Qantas has appointed finance chief Vanessa Hudson as its new airline CEO, making her the first female leader in its 103-year history, and ending months of speculation over the carrier’s leadership succession plans.

Hudson’s appointment takes effect in November, the airline says, when current CEO Alan Joyce steps down after a 15-year stint at the helm.

230502 Vanessa Hudson

Source: Qantas

Qantas’ incoming CEO Vanessa Hudson.

Hudson is a Qantas veteran, having joined the airline nearly 30 years ago. She has held a number of executive roles within the airline group, such as chief customer officer and senior vice president for the Americas and New Zealand. 

She was appointed as finance chief in 2019, overseeing the portfolio through the coronavirus pandemic, where the airline recorded steep losses amid a collapse in travel demand. Qantas has since rebounded to a record half-year profit earlier this year. 

Airline chair Richard Goyder says Hudson was picked following a “rigorous selection process”. 

“A lot of thought has gone into this succession and the board had a number of high-quality candidates to consider, both internally and externally,” says Goyder. 

“Vanessa has a deep understanding of this business after almost three decades in a range of roles both onshore and offshore, across commercial, customer and finance. She has a huge amount of airline experience and she’s an outstanding leader,” he adds.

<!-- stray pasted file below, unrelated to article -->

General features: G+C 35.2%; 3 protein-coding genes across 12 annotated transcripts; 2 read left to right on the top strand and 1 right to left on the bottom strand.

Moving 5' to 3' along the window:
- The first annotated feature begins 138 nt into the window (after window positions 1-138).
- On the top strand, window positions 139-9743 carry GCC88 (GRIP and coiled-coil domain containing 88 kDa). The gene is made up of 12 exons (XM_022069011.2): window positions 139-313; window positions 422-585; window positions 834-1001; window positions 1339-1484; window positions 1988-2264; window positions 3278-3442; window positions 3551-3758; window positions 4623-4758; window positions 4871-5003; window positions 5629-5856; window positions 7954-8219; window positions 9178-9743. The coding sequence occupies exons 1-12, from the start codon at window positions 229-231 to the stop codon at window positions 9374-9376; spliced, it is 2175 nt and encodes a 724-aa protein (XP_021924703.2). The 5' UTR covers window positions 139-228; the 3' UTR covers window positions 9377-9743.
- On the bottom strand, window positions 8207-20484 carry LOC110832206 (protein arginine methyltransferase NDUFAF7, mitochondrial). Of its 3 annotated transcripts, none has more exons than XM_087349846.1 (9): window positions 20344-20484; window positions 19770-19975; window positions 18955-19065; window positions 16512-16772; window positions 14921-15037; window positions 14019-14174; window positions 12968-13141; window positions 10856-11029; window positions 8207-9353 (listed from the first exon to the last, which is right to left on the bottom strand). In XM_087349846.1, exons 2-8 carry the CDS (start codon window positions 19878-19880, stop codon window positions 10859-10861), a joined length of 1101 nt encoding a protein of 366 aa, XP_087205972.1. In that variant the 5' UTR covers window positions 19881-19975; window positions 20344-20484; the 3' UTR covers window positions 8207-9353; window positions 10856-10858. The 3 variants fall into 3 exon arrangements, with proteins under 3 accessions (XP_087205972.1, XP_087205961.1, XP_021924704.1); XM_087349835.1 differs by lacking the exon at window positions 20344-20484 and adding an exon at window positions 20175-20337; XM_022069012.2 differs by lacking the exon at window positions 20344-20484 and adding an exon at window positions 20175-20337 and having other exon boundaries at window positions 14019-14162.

Hudson was among a number of Qantas executives thought to be frontrunners to replace Joyce, and has made public her ambitions for the role. 

Goyder had previously said Joyce was expected remain as airline chief until the end of this year. He extended his stint as CEO during the Covid-19 pandemic, to “see the airline through…recovery”. 

Joyce is credited for turning the airline around at least twice during his tenure – during the global financial crisis and the pandemic – though in recent years his popularity has taken a hit after a series of employee cuts and operational snags. 

Says Goyder: “This transition is happening at a time when the Qantas Group is extremely well positioned.” 

“The company was restructured to deal with a number of external shocks and Alan led it to a several record profits,” he adds. 

Hudson will remain as financial chief while also being CEO-designate until November, when she takes over. Qantas says it will make an announcement on a new CFO in the coming months. 

The appointment also means two of Australia’s largest carriers will be led by female CEOs: compatriot Virgin Australia is helmed by Jayne Hrdlicka, who formerly led Qantas low-cost unit Jetstar.